Australia is the driest inhabited continent and the  highest per capita user of water. As such, the Groundwater Sector plays a critical role in national water security, contributing an $6.8bn1per annum to Gross Domestic Product (GDP). Groundwater represents 17 per cent of available fresh water within Australia and is essential for providing increased supply during periods of drought for agriculture and community consumption in many parts of the country. In addition, many mineral and energy deposits occur in remote areas where groundwater is the only secure local water source.

In northern Australia, groundwater resources and water banking/aquifer storage provide significant opportunity to underpin economic expansion due to the limitations posed by the seasonal nature of surface water, the limited availability of surface dam sites, and high evaporation rates that rapidly deplete surface storages. However, there are major gaps in our knowledge of groundwater systems and resources in northern Australia. The groundwater component of the Exploring for the Future program will therefore focus on addressing these knowledge gaps, to underpin future opportunities for irrigated agriculture, mineral and energy development, and community water supply.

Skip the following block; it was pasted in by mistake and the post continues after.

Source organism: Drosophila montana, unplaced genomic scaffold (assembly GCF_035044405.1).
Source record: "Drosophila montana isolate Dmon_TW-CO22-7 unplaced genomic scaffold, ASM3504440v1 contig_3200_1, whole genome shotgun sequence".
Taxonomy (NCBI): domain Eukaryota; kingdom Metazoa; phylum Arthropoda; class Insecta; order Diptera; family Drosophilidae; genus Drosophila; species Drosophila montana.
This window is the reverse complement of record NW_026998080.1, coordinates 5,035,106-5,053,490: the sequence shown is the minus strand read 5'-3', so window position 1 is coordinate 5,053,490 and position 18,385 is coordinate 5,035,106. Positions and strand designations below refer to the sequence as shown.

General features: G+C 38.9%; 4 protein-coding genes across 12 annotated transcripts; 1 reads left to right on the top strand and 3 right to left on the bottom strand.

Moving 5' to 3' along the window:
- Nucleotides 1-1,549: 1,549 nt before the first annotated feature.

The program will comprise both targeted regional investigations and analysis of groundwater prospectivity more broadly across northern Australia. Five regional areas have been selected for new targeted geoscience studies in East Kimberly, Northern Stuart Corridor (Howard East and Daly River Basin), Southern Stuart Corridor (Tennant Creek to Alice Springs), Upper Burdekin, and the Surat and Galilee basins.

The groundwater investigations will involve the collection, interpretation and delivery of a range of new pre-competitive hydrogeological, geophysical, geospatial and remote sensing datasets to map the near-surface geology and groundwater systems in selected regions, as well as assessing any potential salinity hazards associated with resource development.

Geoscience Australia is working with a range of stakeholders, including state and territory government agencies, local councils, pastoral leaseholders, local indigenous groups, and Land Councils to deliver the program.

1. Deloitee Access Economics, National Centre for Groundwater Research and Training, October 2013, Economic Value of Groundwater in Australia, Accessed 6 November 2017.